“Bart’s Books is a beautiful outdoor bookstore where you can sip lemonade in the courtyard surrounded by a maze of bookshelves, play a game of chess in the shade or read a short story under the apple tree,” writes travel and lifestyle blogger Messy Nessy Chic.
14. Corso Como, Milan, Italy.
This gorgeous bookstore, named one of the 10 most beautiful in the world, doubles as a flea market and is sure to keep everyone entertained.
“Corso Como is a wonderful low profile high-end fashion, café, bookstore, and art hub in one of the nicer parts of Milan,” a fan of the store writes on Yelp. “If you’re not careful you can walk right past this place, but when you enter into its gates you know you are in for an experience.”
15. Barter Books, Alnwick, UK.
This shop used to be a train station, and miniature trains still go around the shelves. The architecture, which includes rounded ceilings and decorative lighting, is stunning.
“The books range from such categories as paperback and fiction, poetry and plays, history, philosophy or women studies to crime, biography, business and economics and even such topics as transport, maritime, gardening, needlework, etc.,” according to bookstoreguide.org.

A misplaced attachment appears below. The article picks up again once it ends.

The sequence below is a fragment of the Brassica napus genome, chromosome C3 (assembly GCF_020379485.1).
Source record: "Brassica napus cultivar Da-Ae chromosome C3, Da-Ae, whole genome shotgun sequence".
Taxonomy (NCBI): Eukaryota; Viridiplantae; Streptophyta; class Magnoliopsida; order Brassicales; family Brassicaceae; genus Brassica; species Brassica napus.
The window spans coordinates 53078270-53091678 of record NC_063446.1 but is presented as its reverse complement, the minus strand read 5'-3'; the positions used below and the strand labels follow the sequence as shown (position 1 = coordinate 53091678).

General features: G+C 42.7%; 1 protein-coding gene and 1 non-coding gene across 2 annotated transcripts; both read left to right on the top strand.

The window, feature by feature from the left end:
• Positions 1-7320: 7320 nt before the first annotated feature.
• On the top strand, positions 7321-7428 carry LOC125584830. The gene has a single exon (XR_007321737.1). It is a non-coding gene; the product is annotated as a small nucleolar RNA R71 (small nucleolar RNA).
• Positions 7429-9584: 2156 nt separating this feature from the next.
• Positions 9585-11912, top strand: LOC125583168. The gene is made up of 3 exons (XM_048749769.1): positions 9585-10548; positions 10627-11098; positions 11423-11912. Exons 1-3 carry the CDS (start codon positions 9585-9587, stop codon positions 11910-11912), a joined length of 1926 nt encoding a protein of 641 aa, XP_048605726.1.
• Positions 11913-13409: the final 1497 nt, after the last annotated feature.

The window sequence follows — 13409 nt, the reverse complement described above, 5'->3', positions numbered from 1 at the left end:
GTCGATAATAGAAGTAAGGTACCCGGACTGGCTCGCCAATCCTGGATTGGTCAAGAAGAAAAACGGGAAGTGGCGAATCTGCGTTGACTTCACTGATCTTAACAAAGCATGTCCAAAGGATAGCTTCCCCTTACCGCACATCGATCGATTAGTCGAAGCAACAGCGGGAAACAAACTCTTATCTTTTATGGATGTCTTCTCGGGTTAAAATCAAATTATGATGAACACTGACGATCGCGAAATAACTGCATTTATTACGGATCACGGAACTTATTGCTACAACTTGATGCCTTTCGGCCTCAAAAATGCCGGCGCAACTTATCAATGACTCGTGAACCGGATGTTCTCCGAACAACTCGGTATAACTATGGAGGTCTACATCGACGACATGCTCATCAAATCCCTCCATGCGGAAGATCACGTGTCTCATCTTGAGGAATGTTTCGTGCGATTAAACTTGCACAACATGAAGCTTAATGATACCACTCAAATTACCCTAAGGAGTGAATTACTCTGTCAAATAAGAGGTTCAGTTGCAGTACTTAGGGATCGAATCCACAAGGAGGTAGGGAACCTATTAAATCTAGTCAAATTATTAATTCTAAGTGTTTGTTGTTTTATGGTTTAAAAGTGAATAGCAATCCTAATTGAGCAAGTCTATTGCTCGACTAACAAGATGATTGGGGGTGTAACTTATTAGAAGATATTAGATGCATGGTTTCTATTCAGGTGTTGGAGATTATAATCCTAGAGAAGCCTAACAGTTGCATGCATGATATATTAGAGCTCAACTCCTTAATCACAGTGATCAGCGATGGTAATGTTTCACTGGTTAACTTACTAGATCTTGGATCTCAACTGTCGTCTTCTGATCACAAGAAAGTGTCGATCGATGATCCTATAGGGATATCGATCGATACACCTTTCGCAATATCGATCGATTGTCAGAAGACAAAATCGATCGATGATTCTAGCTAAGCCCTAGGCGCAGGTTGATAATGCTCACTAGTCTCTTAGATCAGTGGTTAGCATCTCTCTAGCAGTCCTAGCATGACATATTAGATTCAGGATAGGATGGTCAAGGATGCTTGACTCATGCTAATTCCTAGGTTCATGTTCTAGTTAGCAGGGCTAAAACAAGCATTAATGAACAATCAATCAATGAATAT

“Barter Books also has open fires in the winter, a station buffet with a menu made up of home-made and/or locally sourced food (both hot and cold) and speciality coffees and teas, and a children’s room filled with toys,” according to the guide.
16. Prairie Lights, Iowa City, Iowa.
This bookstore is next door to the University of Iowa’s famous Writer’s Workshop, a program with famous alums including Kurt Vonnegut.
“Owned by a pair of poets, the shop features 40,000 titles leaning heavily toward fiction, travel, children’s, and—no surprise—poetry,” writes Travel & Leisure magazine.
17. Boulder Books.
This eclectic bookstore is known for its indie vibes and knowledgable staff. It’s also a hub for famous authors’ readings and book signings.
“Despite its size, Boulder Bookstore has the feel of that around-the-corner gathering place that is a favorite to frequent, linger, read, visit and shop,” writes CBS Denver.
Authors who have visited in the past include Christopher Moore, Joyce Carol Oates, Deepak Chopra, Garrison Keillor, Jon Krakauer, Mitch Albom, David Sedaris, Elizabeth Gilbert, Terry Prachett, and Sherman Alexie.
18. Powell’s Books, Portland, Oregon.
This former car dealership takes up an entire city block and boasts more than 1 million titles.
“The sixty-eight-thousand-square-foot space is divided into nine color-coded rooms, which together house more than 3,500 sections,” writes Poets & Writers. “From the moment you walk in, it feels as if you could find anything there.”